Fernandes recently wrote in Arena that the most geopolitically sensitive area in the world is the Bashi Channel between southern Taiwan and the northern Philippines. He said this is the only undersea passage for Chinese submarines to move from the South China Sea into the western Pacific Ocean. If China did manage to invade Taiwan, he says, the Bashi Channel would no longer be a chokepoint and naval bases on Taiwan’s east coast would allow China’s submarine fleet to conduct patrols in deep waters of the Pacific.
Fernandes said a successful invasion would also give China access to the site of “one of the linchpins of the global economy: Taiwan Semiconductor Manufacturing Company, the world’s most advanced semiconductor factory”.
The US and Australia have a crucial advantage over the Chinese because they gather vastly more intelligence from space. Satellites linked to the facilities at Pine Gap outside Alice Springs and other Australian locations are particularly important. These satellites and other installations can intercept much of interest occurring in and around China. Based on earlier capabilities for the British equivalent of Pine Gap, the Australian site collects billions of pieces of electronic data every day, including communications and radar signals. Other satellites linked to Pine Gap use infrared telescopes to detect heat emissions from missiles, planes, drones and artillery for wartime targeting.
Peter Cronau, the author of a forthcoming book on Pine Gap, told The Saturday Paper that the facility’s primary function has expanded “from its early focus on passive surveillance gathering, such as collecting military communications, diplomatic traffic and mobile phone calls. It now plays a vital part in active war-fighting, such as providing targeting information for use by lethal drones, invasion forces and aerial bombing missions.”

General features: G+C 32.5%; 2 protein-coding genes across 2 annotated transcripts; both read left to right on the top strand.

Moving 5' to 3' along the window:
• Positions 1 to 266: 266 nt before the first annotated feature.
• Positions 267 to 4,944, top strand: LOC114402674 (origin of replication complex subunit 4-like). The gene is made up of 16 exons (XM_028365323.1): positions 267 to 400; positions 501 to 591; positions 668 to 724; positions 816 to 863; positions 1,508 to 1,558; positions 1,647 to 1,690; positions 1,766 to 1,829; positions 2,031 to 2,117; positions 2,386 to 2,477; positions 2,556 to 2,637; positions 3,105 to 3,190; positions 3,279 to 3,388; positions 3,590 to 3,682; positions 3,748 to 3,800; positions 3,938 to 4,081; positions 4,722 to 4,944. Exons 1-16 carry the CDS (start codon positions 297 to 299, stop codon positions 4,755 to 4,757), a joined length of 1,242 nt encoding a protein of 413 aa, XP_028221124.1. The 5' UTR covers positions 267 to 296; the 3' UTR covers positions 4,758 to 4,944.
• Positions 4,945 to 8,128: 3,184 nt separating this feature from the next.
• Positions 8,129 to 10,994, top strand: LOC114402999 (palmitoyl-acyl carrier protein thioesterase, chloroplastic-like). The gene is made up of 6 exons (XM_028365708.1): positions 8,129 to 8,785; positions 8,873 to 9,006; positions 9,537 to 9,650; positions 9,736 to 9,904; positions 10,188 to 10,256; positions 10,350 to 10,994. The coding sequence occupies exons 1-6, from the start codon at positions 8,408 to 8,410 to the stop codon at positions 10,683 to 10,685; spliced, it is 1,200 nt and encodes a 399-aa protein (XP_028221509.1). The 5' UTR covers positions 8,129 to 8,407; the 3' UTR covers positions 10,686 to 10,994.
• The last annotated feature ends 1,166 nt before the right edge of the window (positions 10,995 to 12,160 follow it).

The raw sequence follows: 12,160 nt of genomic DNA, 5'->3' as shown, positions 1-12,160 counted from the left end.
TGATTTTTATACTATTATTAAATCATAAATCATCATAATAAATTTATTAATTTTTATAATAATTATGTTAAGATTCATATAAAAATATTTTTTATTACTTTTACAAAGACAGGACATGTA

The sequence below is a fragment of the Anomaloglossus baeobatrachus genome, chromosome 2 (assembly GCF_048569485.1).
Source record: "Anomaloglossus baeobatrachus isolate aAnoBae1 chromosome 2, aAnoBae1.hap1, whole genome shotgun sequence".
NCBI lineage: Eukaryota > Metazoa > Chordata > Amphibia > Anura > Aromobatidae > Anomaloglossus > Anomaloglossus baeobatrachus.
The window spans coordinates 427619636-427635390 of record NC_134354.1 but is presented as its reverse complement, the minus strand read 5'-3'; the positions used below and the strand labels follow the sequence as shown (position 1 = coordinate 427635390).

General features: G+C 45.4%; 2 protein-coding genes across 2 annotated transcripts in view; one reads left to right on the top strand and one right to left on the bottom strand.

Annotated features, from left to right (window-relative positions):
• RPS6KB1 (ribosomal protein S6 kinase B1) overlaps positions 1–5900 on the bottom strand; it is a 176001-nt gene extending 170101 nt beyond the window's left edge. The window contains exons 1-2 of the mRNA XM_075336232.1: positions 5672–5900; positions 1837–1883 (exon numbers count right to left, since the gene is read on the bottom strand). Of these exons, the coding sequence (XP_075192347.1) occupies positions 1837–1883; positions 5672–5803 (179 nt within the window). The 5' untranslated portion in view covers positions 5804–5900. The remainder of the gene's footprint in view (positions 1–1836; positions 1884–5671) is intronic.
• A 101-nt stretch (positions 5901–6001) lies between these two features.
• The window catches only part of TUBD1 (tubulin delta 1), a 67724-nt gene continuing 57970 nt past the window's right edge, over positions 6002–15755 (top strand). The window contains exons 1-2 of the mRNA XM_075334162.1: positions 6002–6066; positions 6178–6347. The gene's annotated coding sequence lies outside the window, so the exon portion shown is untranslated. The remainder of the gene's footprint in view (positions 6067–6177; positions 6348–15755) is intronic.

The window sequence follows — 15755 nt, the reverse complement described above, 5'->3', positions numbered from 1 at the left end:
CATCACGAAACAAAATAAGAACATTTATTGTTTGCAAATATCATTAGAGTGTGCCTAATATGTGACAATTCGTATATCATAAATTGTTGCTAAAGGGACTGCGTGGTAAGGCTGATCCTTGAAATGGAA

He said the first hard evidence confirming Pine Gap’s additional role was found in secret US National Security Agency documents about Pine Gap, leaked by the American whistleblower Edward Snowden. In new research for his book, Cronau says he has found Pine Gap’s role in boosting US war-fighting capabilities is intensifying. He says there has been a rapid expansion in the capability of the Us-built and -funded base, with the construction during the past year of four new satellite antennas covered by radomes. Preparations are under way for a massive new antenna that he says would amount to five new ones in a little over a year, making it the fastest period of expansion for the base, to a total of 41 satellite antennas. Cronau says three of the new antennas are designed to download data from powerful new-generation satellites that will collect information from distant war zones.
As Behm pointed out, China does not have anything resembling a similar capability. For the US, access to Pine Gap and its intelligence is much more important than whether Australia provides some peripheral military forces to a new war.
Fernandes is concerned about the preparations for war implicit in Talisman Sabre 21. He says the central policy objective of Australia’s long war in Afghanistan and its prospective role in the Taiwan Strait is the desire to achieve greater relevance to US strategic planners. In that sense, he says, Australia’s involvement in Afghanistan was a success: “The Australian flag flew alongside the Star-spangled Banner, demonstrating Australia’s contribution to the US effort.”
But Fernandes warns that “the aftermath of a conventional war in the Taiwan Strait may be an altogether different matter. As our government is now clearly readying for this possibility, the Australian public would do well to understand the likely consequences of what may be a turning point in Australian history.” •